In brief: Europe wants to double its semiconductor manufacturing capacity by 2030, and this week marks a small step in that direction. While companies like Intel are staging large multi-billion dollar projects in the region, Goodram’s European manufacturing partner is making progress on a smaller, but just as ambitious expansion project for its DRAM factory in Poland.
Global semiconductor sales increased over 25 percent in 2021, crossing the $500 billion mark for the first time in history. This was fueled by strong demand for everything powered by chips, coupled with higher material costs that led to higher average selling prices for electronics. Memory was the best-performing category, with DRAM vendors in particular seeing the highest annual revenue growth.
This happened despite the ongoing shortages and supply chain woes that have affected the entire consumer tech industry as well as adjacent sectors like the auto industry. Foundries haven’t been able to keep up with demand, and new factories won’t be ready to churn out wafers until they can get a steady supply of silicon and the expensive lithography machines designed by ASML for advanced process nodes. And the cherry on top is that chipmakers still can’t find enough skilled workers — yet another problem that doesn’t have an easy fix.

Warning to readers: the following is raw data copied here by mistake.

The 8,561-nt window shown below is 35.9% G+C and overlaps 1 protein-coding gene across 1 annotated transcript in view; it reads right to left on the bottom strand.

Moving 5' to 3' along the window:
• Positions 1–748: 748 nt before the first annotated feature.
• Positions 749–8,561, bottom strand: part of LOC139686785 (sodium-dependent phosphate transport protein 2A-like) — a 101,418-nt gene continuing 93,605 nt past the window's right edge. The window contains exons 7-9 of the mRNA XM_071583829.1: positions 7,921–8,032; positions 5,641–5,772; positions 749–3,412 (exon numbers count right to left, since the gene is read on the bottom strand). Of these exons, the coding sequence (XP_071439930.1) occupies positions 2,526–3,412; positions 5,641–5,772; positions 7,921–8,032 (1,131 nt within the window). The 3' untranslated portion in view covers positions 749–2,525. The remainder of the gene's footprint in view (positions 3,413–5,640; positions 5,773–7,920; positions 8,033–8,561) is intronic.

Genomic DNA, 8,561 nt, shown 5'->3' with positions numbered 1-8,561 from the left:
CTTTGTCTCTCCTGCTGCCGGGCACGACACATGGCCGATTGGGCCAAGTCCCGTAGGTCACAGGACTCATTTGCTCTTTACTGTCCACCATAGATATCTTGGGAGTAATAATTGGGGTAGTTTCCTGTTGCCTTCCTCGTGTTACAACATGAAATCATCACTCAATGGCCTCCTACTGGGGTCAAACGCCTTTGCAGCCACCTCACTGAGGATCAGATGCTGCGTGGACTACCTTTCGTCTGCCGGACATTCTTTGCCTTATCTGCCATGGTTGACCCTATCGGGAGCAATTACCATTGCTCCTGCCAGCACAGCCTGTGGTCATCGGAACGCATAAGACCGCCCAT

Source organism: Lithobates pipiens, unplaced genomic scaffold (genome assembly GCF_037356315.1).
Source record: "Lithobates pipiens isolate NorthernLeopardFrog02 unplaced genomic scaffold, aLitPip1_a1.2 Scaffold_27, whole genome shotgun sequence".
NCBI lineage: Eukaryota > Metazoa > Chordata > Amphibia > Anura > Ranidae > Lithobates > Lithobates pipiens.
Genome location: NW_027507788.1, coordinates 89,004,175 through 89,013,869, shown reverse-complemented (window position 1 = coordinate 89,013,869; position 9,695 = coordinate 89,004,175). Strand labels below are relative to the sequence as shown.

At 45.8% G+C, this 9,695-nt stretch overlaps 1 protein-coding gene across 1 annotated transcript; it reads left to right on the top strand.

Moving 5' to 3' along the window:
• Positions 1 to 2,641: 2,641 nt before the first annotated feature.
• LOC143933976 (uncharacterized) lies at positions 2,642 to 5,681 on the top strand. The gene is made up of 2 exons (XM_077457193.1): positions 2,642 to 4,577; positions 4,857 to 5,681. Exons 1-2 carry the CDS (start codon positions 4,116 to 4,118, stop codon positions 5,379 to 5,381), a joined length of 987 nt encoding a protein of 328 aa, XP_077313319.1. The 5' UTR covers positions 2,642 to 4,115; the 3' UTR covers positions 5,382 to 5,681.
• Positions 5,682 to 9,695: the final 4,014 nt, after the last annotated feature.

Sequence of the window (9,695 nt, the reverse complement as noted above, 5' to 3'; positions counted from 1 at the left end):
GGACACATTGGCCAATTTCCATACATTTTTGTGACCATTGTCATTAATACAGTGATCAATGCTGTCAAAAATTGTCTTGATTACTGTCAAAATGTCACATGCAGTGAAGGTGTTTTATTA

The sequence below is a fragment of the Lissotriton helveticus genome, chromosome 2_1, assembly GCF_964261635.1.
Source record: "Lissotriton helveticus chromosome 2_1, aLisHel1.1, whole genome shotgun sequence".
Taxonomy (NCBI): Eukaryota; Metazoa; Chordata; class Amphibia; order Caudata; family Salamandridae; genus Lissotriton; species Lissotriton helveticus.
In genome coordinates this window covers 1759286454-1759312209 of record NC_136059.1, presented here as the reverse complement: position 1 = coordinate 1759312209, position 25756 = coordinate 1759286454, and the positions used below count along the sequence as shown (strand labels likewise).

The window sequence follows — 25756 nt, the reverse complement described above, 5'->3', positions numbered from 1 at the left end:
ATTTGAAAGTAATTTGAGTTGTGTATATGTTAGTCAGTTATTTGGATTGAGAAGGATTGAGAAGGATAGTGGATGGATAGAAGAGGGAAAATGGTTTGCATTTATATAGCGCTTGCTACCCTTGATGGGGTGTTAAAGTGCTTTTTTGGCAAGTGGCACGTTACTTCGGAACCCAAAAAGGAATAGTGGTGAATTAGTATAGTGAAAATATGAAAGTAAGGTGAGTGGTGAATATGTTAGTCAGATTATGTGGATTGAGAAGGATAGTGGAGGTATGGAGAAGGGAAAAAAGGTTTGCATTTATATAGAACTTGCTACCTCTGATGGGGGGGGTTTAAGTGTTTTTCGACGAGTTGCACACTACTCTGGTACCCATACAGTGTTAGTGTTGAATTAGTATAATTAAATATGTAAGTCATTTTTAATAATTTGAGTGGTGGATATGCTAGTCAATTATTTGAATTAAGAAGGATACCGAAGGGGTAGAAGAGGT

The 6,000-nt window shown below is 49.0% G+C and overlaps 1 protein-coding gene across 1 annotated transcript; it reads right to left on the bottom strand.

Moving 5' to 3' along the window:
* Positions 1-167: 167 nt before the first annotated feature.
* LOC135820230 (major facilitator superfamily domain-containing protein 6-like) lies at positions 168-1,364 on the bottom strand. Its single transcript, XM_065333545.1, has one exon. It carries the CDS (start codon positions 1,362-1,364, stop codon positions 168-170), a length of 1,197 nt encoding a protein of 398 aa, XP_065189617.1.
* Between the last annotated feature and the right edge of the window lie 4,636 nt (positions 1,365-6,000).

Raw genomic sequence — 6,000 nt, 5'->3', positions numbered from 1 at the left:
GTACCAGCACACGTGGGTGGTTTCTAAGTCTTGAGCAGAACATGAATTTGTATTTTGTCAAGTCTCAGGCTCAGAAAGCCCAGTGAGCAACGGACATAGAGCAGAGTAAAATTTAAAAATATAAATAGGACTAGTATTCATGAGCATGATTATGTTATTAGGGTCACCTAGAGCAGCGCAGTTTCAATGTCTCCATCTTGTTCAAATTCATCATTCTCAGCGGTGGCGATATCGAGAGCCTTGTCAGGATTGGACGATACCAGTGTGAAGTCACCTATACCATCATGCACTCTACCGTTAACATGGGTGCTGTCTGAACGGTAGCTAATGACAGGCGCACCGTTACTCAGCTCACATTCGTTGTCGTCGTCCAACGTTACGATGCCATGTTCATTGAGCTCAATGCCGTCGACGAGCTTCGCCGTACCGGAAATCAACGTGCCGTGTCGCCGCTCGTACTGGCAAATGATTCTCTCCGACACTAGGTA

The good news is that companies are investing heavily in a more resilient supply chain that spans multiple regions, including Europe. This week, we learned that expansion on the only computer memory factory in the region is well under way.
Construction began nine months ago after Will Elektronic SA — the manufacturer behind Goodram’s DRAM and NAND products — obtained the private investment necessary for the project. The goal is to expand the existing campus by 1,140 sqm in the warehousing and logistics area and by 1,200 sqm in the production section. The pure cost before factoring in the equipment that will be installed in the new production hall is estimated at $5 million. If all goes well, the manufacturer expects to complete the expansion by the end of 2022.
In the meantime, other companies like Intel are looking to invest up to €80 billion ($94.7 billion) into building new chip plants and support facilities in Germany, France, and Italy, amid a global race to expand capacity and reduce reliance on Asia for semiconductors.